Magnetic Loop tuning question
I am posting this thread hoping that someone can help me.
I have just built loop a antenna but is having a hard time getting the SWR below 1.5:1 and stable; the loop is built of the following:
8 feet 3/4'' copper pipe
Freq range 30-10Mhz
0-250pf Cap from an SB-220 amp
using the Faraday feed loop
I have tried several combinations of the feed loop except for the gamma match but without success. May be it's my tuning procedure.
Here is how I am trying to tune it for lowest swr.
- Adjust the CAP for noise
- check swr
- Adjust the small loop to get the swr down
- Change the band and repeat
I cant think of anything else
Gamma match will work. Other than that I will assume you've tried a cap in series with you coupling loop to tune the loop on down. SWR of 1.5:1 is not bad.
With loops also you may have noticed that proximity of most anything can affect it. Q is very high therefore very narrow tuning.
Be advised that the brush resistance of that cap may be keeping you from tuning as well.
Originally Posted by VE3PCD
That is why we use a Butterfly Capacitor in the magloop (or, if you've got the bucks, a vaccum cap).
One can also build a nice Trombone Capacitor that can handle the power easily and does not have brushes involved...
Actually I made a mistake, the SWR will not come down below 7.5"1. I was hoping for 1.5:1. I have not used a cap with the Faraday loop though I have used many combinations of that. I think the next thing will be to try the gamma match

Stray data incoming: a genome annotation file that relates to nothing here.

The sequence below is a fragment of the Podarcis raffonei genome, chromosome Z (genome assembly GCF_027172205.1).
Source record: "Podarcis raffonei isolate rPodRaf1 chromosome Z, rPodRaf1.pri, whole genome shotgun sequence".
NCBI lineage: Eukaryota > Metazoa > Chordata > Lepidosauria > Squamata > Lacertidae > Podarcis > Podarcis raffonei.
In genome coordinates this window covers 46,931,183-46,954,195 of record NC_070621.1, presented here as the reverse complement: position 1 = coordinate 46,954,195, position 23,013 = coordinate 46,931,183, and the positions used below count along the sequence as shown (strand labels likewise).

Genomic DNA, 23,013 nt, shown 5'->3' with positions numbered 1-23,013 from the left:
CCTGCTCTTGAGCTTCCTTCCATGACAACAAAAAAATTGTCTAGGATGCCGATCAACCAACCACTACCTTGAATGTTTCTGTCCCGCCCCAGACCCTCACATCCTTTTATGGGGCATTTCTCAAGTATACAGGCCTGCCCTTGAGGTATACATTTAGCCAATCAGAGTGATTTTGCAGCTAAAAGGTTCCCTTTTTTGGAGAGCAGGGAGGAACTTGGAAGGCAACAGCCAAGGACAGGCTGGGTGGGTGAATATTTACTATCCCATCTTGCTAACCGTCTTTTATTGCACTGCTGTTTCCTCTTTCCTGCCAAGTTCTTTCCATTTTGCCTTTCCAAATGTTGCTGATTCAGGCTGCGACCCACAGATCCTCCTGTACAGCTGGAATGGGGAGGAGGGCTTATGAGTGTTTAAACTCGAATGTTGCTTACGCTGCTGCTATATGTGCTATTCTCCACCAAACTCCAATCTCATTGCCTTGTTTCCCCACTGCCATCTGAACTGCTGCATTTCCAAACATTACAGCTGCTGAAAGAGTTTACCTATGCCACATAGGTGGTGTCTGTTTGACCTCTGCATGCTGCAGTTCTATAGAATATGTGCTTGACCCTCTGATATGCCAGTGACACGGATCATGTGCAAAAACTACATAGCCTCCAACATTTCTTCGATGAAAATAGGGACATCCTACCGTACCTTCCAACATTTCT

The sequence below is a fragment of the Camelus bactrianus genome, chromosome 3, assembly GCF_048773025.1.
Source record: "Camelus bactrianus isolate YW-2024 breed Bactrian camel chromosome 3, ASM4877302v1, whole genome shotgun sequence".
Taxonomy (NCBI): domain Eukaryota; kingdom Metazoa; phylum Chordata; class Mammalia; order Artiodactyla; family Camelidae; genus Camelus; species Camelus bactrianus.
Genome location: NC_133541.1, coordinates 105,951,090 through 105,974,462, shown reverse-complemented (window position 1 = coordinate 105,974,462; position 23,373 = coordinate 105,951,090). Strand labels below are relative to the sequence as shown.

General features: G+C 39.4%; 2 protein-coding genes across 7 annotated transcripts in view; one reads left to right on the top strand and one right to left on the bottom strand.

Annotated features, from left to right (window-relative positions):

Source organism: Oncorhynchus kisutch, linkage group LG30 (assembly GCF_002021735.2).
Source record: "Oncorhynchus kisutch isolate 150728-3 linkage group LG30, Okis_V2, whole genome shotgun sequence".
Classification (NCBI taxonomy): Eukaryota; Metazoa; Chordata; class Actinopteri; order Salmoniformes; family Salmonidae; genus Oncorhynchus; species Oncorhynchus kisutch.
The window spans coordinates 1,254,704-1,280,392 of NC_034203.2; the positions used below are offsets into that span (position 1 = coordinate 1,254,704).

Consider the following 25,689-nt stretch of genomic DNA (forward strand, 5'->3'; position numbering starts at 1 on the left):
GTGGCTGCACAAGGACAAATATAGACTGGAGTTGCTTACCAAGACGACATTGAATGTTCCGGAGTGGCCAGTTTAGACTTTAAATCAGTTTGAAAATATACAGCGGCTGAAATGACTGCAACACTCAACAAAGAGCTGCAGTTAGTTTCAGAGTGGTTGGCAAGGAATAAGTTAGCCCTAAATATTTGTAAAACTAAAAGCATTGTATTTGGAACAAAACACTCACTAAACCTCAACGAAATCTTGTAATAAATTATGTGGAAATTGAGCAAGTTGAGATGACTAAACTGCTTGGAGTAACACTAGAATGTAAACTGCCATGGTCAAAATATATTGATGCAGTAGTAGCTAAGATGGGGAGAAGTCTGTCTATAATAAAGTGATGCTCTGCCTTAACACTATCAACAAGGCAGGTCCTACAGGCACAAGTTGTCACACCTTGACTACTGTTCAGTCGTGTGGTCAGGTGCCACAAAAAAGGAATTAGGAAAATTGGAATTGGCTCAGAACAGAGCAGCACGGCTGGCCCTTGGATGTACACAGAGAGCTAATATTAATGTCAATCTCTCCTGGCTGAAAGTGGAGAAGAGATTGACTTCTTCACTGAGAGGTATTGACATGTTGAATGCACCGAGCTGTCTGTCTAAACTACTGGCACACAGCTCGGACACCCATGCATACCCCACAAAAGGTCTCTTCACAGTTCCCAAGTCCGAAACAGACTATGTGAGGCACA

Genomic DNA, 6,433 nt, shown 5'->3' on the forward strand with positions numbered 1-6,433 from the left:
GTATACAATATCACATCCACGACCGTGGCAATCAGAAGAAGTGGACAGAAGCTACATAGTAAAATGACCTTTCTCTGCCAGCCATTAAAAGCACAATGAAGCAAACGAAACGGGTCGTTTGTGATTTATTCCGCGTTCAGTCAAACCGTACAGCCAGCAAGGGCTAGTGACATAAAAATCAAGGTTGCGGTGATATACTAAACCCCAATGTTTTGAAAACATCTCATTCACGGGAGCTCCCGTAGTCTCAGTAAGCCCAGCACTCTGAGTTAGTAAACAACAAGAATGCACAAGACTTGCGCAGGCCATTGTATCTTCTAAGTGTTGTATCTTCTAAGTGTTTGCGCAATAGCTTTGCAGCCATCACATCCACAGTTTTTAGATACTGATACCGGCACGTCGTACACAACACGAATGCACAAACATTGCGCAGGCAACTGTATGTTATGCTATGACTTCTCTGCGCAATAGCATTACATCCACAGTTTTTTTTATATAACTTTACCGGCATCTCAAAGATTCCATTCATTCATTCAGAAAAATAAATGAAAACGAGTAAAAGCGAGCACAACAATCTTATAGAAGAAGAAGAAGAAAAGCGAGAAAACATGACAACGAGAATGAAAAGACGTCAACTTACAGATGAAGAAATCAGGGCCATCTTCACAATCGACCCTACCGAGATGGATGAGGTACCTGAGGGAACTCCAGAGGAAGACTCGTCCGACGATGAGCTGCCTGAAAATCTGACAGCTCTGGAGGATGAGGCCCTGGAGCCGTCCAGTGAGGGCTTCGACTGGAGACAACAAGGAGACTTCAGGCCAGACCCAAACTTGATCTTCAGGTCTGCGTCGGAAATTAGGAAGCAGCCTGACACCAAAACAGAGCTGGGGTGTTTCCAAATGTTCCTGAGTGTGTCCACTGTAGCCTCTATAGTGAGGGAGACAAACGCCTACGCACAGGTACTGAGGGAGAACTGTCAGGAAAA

Note: I have made a loop before and did not experience this problem, seem like the swr stay around 7 and higher and come down.
The losses in the capacitor will limit your loops operation and reduce the effectiveness. Your tuning proceedure is not really the one to use. Once you get the highest noise from the loop you then apply a low power signal to it and tune the capacitor for the lowest SWR. Then and only then do you adjust the faraday coupling loop for the lowest SWR. Keep checking with each movement of the coupling loop that the antenna hasn't changed tuning. When you find that point where the SWR and the tuning agree then you do not touch the coupling loop again. Unless something changes you should not have to touch the coupling loop ever again.
Remember the magnetic loop couples to everything around it and if you are standing close to the loop to tune it then you're also tuning the signal through you. Once you walk away the tuning will change. That's why the use of a remote tuning motor is almost always applied to the loop.
Okay, your capacitor is not the best, so you would need to replace it. The loop has a very low radiation resistance and any losses in the connections impact the performance. Get a Butterfly capacitor or a split stator capacitor. There are no wiper arms connections in those and therefore the losses are very low. One of the most effective capacitors is a vacuum variable and a new one is expensive but a used one that has been tested can be reasonable.